Debugging Java applications remotely can be extremely useful when the machine you are debugging on does not have access to the source, or when the application you would like to debug is run within a complex wrapper or framework (i.e. Maven).
If you ever wished to debug a Java application remotely using Eclipse, here is how you do it.
Recently, I created a Python binding for Soothsayer and integrated it into the build system using some Autotools magic and a few custom m4 macros obtained from the Autoconf Macro Archive.
The first solution I put in place was largely based on this (very good) tutorial. In a nutshell, this is how it worked:
- configure.ac runs a few checks to determine whether SWIG and Python are available, using the AC_PROG_SWIG and AM_PATH_PYTHON macros respectively. If the user enabled the Python binding module with the --enable-python-binding, then the SWIG_ENABLE_CXX and SWIG_PYTHON macros are invoked to setup SWIG flags.
- the bindings directory contains the SWIG interface file, which needs to be parsed through the SWIG tool to generate the wrapper (a C++ source file and a Python source file).
- during a build run, Makefile.am in the bindings directory contains targets that cause SWIG to process the interface file to generate the wrapper, then compile the generated wrapper, and finally link with the wrapper object and the soothsayer shared library into a Python _soothsayer loadable extension module.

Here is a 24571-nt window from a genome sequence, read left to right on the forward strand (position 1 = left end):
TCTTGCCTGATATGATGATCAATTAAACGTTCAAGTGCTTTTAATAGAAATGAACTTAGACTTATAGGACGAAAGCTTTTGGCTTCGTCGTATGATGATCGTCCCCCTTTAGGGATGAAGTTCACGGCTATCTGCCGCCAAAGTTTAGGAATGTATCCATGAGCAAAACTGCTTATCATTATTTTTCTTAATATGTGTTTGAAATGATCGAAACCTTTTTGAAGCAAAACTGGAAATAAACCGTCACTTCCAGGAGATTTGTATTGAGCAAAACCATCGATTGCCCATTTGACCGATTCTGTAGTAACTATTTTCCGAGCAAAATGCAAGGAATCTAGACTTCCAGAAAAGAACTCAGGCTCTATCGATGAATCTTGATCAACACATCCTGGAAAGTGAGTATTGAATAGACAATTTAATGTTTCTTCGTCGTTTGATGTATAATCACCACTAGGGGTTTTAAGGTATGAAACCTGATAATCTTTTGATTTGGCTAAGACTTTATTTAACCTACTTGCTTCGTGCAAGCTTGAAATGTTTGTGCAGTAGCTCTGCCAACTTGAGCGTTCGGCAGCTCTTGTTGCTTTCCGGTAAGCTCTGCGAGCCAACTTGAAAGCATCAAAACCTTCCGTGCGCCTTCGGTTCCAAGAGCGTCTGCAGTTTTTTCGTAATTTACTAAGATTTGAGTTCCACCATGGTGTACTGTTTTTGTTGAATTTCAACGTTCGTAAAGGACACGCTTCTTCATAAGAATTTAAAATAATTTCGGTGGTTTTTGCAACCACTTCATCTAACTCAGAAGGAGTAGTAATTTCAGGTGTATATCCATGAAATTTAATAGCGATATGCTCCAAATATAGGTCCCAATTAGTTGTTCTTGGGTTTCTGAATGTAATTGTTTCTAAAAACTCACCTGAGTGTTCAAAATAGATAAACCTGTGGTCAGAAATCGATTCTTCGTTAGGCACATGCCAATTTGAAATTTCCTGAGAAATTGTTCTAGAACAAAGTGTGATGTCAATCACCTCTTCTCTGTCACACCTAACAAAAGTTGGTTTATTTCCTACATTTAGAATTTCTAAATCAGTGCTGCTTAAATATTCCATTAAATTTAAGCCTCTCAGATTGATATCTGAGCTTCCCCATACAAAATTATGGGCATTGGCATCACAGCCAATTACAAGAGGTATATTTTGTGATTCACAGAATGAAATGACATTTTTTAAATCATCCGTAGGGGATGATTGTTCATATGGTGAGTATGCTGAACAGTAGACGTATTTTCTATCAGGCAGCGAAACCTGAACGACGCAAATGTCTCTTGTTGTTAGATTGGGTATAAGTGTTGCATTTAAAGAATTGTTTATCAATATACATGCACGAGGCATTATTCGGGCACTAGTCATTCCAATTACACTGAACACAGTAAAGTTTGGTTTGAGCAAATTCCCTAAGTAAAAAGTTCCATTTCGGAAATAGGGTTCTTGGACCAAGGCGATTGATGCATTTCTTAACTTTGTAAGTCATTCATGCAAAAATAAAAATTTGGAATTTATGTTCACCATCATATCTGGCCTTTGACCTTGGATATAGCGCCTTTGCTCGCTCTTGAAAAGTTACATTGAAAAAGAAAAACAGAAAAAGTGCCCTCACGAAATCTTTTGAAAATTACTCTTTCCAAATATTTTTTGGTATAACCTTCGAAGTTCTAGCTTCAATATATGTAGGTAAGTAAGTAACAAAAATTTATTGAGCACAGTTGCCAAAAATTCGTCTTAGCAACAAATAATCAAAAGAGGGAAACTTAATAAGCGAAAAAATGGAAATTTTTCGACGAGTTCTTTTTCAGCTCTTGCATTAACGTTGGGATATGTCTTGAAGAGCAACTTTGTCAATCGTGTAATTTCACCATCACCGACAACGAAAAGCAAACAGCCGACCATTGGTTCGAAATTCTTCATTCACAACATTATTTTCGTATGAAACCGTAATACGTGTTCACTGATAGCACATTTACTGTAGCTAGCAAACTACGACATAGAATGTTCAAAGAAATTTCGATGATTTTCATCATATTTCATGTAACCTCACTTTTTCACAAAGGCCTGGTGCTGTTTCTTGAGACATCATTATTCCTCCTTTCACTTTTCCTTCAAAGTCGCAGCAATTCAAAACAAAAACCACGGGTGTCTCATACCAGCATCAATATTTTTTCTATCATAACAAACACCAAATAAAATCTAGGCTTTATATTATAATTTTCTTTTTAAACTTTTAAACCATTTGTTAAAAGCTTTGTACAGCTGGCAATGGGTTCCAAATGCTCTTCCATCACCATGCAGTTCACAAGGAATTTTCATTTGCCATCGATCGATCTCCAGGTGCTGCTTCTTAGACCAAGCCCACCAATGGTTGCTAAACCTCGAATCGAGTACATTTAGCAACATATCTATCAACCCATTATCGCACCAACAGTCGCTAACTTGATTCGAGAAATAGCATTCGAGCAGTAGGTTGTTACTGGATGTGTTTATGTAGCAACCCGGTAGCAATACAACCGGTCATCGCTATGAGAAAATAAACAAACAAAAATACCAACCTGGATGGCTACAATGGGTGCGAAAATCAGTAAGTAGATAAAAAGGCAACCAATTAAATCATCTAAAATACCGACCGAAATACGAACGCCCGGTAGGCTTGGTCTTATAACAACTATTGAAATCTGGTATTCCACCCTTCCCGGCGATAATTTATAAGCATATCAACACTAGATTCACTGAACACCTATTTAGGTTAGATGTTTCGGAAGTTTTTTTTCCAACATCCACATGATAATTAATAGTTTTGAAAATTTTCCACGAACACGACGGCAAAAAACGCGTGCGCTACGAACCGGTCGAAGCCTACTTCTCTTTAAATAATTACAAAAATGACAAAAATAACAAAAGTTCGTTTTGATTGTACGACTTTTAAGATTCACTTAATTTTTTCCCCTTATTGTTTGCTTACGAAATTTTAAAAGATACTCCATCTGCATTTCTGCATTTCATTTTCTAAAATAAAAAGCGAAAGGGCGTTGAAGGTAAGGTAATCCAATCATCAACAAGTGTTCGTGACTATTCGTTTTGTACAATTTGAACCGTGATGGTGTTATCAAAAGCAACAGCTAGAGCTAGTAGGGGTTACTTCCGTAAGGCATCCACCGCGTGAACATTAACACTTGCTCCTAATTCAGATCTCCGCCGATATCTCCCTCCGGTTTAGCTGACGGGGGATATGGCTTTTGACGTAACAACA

- during an install run, the generated files and library are installed into the Python extensions directory.
However, this solution had a couple of problems that I could not force myself to overlook:
- the generated sources had to be generated into the source tree, rather than in the build tree, in order for the macro defined primitives to work.
- the AC_PYTHON_DEVEL macro, required by SWIG_PYTHON, fails to detect a default Python installation on Windows/Cygwin (requiring the user to tweak the LDFLAGS when configuring the package to work around the problem).
- it does not use the recommend Python way to build Python extension modules.
If your autoconfiscated project uses local autoconf macros, then the initial bootstrapping will involve running `aclocal -I path/to/local/m4/macros'.
This is all fine and dandy, but during development the autotools might have to regenerate the aclocal.m4 file. When this happens, aclocal will be run without the -I flag, resulting in undefined macros errors. How to fix them?
The fix consists of adding the following substitution to your configure.ac:
AC_SUBST(ACLOCAL_AMFLAGS, "-I path/to/local/m4/macros")
This will ensure that we aclocal is automatically invoked by make, it will be called with the specified -I flag.
Porting soothsayer to Solaris 10 was a breeze. No changes were required to soothsayer core code. There were a few minor issues with the curses library and the Standard Template Library (some definitions in the curses header conflicted with standard vector and standard list code), but they were quickly resolved.
I just added a feature and fixed a bug in soothsayer. Nothing special about that, one would think.
What makes this bug significant is that it affected the simulator component. soothsayer comes with a simulator program that takes a file and reads each character from the input file and sends it to the soothsayer prediction engine. The simulator counts the number of key presses required to enter the desired text using the soothsayer prediction engine and the number of key presses required to enter the same text with no prediction enabled.